And if I could quickly, Brett, if I take SG&A in FY ’22, right, 8% to 9% year over year, and that approximate to about 20% to 22% of revs, my math is around $3.6 billion to $4 billion for FY ’23. Is that the right way to think about it? Sorry, gentlemen, for squeezing in the second question.

Mick FarrellChief Executive Officer

Yes. Very cheeky, Suraj, but we’ll go at it. I’ll go briefly at the first one, then hand to Brett for the second part of your two-part one question. So the card to cloud, look, it is tactical.

It’s based on the fact that — for a very important thing. We have people suffocating out there. They get all the way through the healthcare system, screen, diagnosed and then get a prescription, and they’re waiting for a device. And we said we’re not going to have our strategy, which is 100% connectivity in every device through comms chips, get in the way of the patient needs.

So it’s a tactical pivot based upon the comms chips being in a rate-limiting bottleneck of our supply that we’re going to do the AirSense 10 C2C. As soon as that supply moves, we go straight back to 100% connectivity AirSense 10 and AirSense 11 devices. So it’s tactical, temporal, and we’re going to go back to it. We’re going to do the best we can for those patients, and they’re going to get incredible adherence, just won’t have all the tech of the daily feedback that you get on those devices with Air 11 and the double myAir uptake that you get with AirSense 11.

And that’s why I want everyone to get an AirSense 11 as soon as we get the components. And our supply chain team knows that, our customers know that, and we’re ready to ramp up over the fiscal year. So a tactical shift. Brett, I’ll just quickly say on that — the second part of the question, I think our competitor put out some numbers that they think the market is today and in 2025.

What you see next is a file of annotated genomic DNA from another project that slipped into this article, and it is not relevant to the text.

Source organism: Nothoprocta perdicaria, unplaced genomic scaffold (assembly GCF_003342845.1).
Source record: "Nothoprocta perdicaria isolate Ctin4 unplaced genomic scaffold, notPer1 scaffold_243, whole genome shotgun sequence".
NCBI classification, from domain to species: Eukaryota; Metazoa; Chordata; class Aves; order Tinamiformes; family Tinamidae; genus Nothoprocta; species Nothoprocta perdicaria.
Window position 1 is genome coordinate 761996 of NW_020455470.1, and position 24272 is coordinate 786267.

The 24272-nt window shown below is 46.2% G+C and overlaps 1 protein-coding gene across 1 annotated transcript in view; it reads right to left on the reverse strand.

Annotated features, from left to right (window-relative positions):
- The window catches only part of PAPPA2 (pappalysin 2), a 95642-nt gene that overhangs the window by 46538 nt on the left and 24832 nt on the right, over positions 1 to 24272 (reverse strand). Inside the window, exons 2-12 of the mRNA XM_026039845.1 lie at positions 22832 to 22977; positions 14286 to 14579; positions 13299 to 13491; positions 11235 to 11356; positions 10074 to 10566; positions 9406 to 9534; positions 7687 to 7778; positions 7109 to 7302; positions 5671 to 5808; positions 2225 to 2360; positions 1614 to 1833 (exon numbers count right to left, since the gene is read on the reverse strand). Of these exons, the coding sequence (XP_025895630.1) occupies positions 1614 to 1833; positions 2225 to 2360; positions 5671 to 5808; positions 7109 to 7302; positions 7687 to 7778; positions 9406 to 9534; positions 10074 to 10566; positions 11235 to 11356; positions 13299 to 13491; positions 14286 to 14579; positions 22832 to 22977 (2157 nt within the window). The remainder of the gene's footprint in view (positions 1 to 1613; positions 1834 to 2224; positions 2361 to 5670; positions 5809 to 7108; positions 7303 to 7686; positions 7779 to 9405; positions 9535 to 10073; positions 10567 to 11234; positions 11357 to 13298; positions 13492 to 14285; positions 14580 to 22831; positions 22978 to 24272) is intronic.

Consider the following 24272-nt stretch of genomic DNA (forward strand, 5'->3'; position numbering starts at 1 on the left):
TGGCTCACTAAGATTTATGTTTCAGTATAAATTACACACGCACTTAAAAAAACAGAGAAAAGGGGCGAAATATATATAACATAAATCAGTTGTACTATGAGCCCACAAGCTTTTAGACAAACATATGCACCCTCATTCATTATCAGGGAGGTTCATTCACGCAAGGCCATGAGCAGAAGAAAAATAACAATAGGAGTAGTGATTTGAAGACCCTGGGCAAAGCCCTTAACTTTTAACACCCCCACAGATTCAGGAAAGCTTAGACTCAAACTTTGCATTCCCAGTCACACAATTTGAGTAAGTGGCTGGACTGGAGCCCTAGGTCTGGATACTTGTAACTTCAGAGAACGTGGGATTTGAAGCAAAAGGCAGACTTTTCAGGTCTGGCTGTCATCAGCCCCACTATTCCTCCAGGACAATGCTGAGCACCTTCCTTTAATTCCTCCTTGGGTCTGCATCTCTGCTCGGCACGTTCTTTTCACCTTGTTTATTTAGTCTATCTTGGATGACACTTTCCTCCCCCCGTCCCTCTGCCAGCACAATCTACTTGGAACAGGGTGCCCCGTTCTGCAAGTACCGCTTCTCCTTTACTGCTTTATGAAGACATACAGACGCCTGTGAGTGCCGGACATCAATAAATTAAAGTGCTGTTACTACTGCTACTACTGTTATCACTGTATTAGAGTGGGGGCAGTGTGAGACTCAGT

And I think they underestimated the actual market today and the market in 2025 by 25%, 30%, even 35%. I think they were talking about $2.1 billion device market in 2025. For me, it’s north of $2.5 billion, $2.6 billion, $2.7 billion, even more than that in 2025, if we get our demand gen and drive it. And we’re going to get the lion’s share of that.

But Brett, any thoughts?

Brett SandercockChief Financial Officer

Sure. Yes. Suraj. I mean, given some broad guidance, I guess, on the SG&A as a percentage of revenue, I wouldn’t get drawn into kind of strict revenue guidance.

I’d just reiterate what we said before. We’re expecting an increase in production volumes, and that should definitely support sequential revenue growth through FY ’23.


Thank you. Our final question today is coming from Lyanne Harrison from Bank of America. Your line is now live.

Lyanne HarrisonBank of America Merrill Lynch — Analyst

I was hoping if you could help us understand the softer device sales in rest of the world a little bit better. Obviously, understanding that you’re having that cloud — card to cloud push in the United States. But can you give us a sense of what the market’s like in rest of the world, and what you’re seeing from competitors other than Philips in that market?

Mick FarrellChief Executive Officer

Yes. Thanks, Lyanne. It’s a good question, and it’s pretty simple, the answer, in that in Q4 of our fiscal ’21, we had $20 million of COVID-related ventilator sales in India. And if we can all remember 12 months ago, there was a huge surge of the COVID variant in India, and we sold $20 million of ventilators to Delhi, Bangalore and across the country to save lives.